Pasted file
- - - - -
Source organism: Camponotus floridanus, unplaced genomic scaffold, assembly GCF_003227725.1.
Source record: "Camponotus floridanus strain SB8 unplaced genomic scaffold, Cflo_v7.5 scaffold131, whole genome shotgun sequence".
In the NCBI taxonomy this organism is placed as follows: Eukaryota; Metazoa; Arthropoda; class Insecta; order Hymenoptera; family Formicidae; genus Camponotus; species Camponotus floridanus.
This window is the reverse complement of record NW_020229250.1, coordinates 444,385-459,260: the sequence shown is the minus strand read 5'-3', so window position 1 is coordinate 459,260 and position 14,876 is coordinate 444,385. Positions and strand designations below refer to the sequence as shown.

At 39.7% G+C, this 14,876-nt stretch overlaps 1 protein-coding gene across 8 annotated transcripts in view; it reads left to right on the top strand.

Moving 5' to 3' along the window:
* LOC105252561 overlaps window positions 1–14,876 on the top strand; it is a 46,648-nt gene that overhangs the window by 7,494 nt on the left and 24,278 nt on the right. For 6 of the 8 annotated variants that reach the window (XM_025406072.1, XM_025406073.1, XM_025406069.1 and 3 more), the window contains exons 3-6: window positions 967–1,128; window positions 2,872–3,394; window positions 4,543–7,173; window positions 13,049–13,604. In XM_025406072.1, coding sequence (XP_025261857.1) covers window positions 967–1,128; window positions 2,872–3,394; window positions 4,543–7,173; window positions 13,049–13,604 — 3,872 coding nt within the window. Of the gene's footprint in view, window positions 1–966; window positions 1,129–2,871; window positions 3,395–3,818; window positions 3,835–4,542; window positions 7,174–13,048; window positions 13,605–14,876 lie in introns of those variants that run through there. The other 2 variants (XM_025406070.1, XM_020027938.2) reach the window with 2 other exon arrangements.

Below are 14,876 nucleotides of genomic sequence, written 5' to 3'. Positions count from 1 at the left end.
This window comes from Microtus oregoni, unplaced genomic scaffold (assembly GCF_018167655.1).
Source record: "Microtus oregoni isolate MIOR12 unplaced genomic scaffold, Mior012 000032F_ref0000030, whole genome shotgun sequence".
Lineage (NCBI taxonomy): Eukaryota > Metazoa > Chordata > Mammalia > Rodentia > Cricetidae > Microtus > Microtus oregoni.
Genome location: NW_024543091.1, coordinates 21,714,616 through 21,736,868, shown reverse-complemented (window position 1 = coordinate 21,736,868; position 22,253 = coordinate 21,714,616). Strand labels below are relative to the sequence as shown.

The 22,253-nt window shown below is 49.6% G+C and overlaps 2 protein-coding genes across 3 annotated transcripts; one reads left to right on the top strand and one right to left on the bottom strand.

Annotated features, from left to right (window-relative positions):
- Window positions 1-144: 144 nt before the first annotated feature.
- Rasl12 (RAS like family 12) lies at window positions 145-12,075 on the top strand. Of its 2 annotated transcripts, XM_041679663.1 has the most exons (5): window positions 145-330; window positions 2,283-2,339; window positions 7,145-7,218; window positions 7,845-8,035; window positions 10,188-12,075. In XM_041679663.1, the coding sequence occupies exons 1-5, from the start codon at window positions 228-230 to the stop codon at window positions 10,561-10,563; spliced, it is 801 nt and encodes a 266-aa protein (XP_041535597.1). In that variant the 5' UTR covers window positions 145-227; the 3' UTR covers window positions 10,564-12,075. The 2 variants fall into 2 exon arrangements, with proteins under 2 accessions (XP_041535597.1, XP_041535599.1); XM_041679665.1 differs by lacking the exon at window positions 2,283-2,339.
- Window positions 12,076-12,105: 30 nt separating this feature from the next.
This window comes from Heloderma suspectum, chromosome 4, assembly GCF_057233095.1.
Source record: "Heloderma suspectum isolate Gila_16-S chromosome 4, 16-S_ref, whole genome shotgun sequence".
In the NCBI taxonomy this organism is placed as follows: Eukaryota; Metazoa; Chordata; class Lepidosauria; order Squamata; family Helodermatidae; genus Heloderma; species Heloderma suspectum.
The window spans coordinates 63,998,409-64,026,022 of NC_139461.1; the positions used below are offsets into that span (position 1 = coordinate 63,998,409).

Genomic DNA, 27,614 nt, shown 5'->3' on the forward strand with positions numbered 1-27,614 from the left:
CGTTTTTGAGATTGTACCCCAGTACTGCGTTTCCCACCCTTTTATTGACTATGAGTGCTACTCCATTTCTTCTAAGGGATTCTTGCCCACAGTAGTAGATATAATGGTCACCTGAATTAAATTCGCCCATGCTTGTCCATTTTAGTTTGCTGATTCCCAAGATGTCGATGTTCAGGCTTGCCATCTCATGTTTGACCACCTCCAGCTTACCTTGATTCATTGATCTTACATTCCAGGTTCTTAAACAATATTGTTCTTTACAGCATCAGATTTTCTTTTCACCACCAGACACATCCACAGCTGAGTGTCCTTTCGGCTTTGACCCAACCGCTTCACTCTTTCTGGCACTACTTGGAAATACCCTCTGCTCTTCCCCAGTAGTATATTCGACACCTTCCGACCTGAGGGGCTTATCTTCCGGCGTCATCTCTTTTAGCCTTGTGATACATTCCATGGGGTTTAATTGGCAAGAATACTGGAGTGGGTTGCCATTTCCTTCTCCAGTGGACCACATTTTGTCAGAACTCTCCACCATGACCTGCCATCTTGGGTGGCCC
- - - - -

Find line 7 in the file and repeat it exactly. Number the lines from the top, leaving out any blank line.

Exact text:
* LOC105252561 overlaps window positions 1–14,876 on the top strand; it is a 46,648-nt gene that overhangs the window by 7,494 nt on the left and 24,278 nt on the right. For 6 of the 8 annotated variants that reach the window (XM_025406072.1, XM_025406073.1, XM_025406069.1 and 3 more), the window contains exons 3-6: window positions 967–1,128; window positions 2,872–3,394; window positions 4,543–7,173; window positions 13,049–13,604. In XM_025406072.1, coding sequence (XP_025261857.1) covers window positions 967–1,128; window positions 2,872–3,394; window positions 4,543–7,173; window positions 13,049–13,604 — 3,872 coding nt within the window. Of the gene's footprint in view, window positions 1–966; window positions 1,129–2,871; window positions 3,395–3,818; window positions 3,835–4,542; window positions 7,174–13,048; window positions 13,605–14,876 lie in introns of those variants that run through there. The other 2 variants (XM_025406070.1, XM_020027938.2) reach the window with 2 other exon arrangements.